Last Friday, the UK and the EU completed the fourth round of negotiations on the future trade and partnership agreement.

Statements made by the respective heads of negotiations, David Frost and Michel Barnier, challenge optimistic views on the outcome: David Frost said that “progress remains limited” and Michel Barnier noted that “there has been no substantial progress since the beginning of these negotiations” in early March.

What happens next?

Negotiations will continue with the parties trying to find common ground on tricky issues such as level-playing field provisions and fisheries. We have previously blogged about the differences between the two draft agreements.

The transition period currently runs until 11pm UK time on 31 December 2020 which gives little time for the negotiations to be completed (Barnier even suggested that a full draft would need to be agree by the end of October at the latest to allow for ratification on both sides).

The Withdrawal Agreement provides that any extension of the transition period would have to be agreed prior to 1 July 2020 and this seems an unlikely turn of events given the UK Government’s consistent position (repeated this week) that it will not agree to such an extension.

The parties will convene for a high-level conference later this month as agreed in the political declaration to take stock of the negotiations. The exact timing is currently under discussion (the conference might take place as late as after the EU27 leaders meeting on 19 June).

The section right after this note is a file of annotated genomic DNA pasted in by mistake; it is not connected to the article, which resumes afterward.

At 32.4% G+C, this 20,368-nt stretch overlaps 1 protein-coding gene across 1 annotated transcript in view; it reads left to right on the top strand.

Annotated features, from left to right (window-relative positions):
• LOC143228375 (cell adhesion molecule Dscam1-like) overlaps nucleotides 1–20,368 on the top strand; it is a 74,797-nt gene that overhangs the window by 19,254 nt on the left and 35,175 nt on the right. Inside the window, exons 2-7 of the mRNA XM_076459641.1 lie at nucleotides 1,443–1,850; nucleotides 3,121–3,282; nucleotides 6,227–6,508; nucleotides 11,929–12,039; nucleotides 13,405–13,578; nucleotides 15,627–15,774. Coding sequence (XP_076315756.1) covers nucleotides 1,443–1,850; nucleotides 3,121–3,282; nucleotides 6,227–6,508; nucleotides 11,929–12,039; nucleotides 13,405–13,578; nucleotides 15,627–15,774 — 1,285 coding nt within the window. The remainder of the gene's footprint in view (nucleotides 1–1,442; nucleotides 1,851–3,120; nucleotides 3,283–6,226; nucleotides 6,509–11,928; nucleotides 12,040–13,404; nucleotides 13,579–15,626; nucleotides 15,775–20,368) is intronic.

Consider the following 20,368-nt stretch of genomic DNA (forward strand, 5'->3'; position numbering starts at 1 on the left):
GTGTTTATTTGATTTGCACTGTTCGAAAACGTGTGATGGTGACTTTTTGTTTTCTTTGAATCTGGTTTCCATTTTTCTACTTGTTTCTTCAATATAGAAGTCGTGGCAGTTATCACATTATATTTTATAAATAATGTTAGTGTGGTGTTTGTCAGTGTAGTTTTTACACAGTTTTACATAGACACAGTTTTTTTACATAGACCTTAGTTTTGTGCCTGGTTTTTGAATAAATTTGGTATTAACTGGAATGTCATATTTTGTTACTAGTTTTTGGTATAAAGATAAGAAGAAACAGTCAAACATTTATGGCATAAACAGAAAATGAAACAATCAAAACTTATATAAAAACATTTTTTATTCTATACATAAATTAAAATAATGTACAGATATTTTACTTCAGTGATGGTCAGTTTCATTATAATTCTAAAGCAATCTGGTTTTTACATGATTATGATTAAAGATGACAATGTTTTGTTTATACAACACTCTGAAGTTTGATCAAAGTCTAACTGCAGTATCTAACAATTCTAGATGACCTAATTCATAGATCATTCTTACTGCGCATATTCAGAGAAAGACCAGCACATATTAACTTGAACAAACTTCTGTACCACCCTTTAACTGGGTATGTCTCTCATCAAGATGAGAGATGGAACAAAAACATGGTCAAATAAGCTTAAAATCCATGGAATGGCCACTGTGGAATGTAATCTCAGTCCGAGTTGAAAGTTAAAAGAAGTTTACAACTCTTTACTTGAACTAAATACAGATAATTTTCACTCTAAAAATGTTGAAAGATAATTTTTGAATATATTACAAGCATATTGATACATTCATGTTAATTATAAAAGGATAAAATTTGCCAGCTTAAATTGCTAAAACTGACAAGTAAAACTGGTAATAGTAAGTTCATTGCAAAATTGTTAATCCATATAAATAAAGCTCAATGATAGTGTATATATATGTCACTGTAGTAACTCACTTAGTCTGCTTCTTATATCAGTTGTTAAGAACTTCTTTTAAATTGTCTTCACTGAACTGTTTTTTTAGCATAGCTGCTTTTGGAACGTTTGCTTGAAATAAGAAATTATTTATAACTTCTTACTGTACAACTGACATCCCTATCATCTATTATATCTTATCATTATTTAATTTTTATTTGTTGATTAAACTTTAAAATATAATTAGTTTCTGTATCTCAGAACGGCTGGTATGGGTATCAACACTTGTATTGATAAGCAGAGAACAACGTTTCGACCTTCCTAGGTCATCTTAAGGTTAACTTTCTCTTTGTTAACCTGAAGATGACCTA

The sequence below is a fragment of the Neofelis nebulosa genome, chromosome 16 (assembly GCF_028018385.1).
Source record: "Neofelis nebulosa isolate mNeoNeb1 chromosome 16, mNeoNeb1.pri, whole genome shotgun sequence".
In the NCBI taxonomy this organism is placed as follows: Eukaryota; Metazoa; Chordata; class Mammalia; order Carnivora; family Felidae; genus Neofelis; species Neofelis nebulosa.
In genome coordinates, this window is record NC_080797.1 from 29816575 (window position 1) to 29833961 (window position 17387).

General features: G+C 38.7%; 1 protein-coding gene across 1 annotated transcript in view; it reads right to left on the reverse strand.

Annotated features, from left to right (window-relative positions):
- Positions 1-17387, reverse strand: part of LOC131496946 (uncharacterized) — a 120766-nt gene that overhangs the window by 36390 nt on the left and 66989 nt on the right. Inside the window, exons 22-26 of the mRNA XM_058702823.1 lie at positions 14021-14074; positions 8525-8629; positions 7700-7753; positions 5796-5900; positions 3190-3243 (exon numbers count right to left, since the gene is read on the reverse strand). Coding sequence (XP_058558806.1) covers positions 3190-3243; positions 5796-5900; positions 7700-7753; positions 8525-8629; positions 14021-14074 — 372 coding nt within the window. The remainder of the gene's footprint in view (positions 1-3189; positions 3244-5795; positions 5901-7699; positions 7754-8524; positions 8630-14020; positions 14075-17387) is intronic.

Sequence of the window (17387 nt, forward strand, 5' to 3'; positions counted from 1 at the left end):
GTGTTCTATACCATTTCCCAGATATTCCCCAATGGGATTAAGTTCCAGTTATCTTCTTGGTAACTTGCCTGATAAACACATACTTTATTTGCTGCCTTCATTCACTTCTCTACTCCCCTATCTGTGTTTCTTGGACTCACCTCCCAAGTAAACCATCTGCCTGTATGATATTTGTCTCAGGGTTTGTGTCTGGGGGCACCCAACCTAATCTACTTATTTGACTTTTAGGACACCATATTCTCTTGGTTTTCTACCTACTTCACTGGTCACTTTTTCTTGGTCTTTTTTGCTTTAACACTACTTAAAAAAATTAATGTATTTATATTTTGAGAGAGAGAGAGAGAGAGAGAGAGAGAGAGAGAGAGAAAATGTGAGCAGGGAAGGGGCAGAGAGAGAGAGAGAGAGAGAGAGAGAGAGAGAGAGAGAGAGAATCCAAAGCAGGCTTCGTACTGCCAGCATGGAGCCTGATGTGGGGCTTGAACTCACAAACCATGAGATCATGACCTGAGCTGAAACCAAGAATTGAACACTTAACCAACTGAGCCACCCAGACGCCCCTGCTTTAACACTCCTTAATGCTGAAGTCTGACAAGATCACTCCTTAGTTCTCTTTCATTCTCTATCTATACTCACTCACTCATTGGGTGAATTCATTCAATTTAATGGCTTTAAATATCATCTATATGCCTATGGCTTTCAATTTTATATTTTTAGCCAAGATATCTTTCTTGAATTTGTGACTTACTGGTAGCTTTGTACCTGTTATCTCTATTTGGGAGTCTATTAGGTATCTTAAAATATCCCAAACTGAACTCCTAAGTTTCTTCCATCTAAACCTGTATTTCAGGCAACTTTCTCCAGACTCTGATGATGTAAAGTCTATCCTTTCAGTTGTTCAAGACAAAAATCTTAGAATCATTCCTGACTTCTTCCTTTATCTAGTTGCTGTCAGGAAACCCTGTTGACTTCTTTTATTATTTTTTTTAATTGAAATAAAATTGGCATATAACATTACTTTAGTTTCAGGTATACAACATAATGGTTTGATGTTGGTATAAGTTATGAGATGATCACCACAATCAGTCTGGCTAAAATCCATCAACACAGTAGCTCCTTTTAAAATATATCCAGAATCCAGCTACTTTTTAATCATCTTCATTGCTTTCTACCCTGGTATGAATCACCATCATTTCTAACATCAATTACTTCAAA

Further “no-deal” preparations

The European Commission continues to review – and where necessary update – the more than 100 sector-specific “stakeholder preparedness notices” it published during the Brexit negotiations. Those updated notices are now called “readiness notices” and are intended to prepare businesses and individuals for the “undesired scenario of no agreement on the future relationship”.

Since our last update on the parties’ preparations for a “no-deal” at the end of transition, a further 16 documents have become available:

The UK Government is also preparing for a “no-deal” outcome of the trade negotiations, however less “openly” at this point than the European Commission (see our previous update here). Penny Mordaunt, Paymaster General, speaking in the House of Commons this week said, however, that it “would be prudent and wise for us to prepare for every scenario”.

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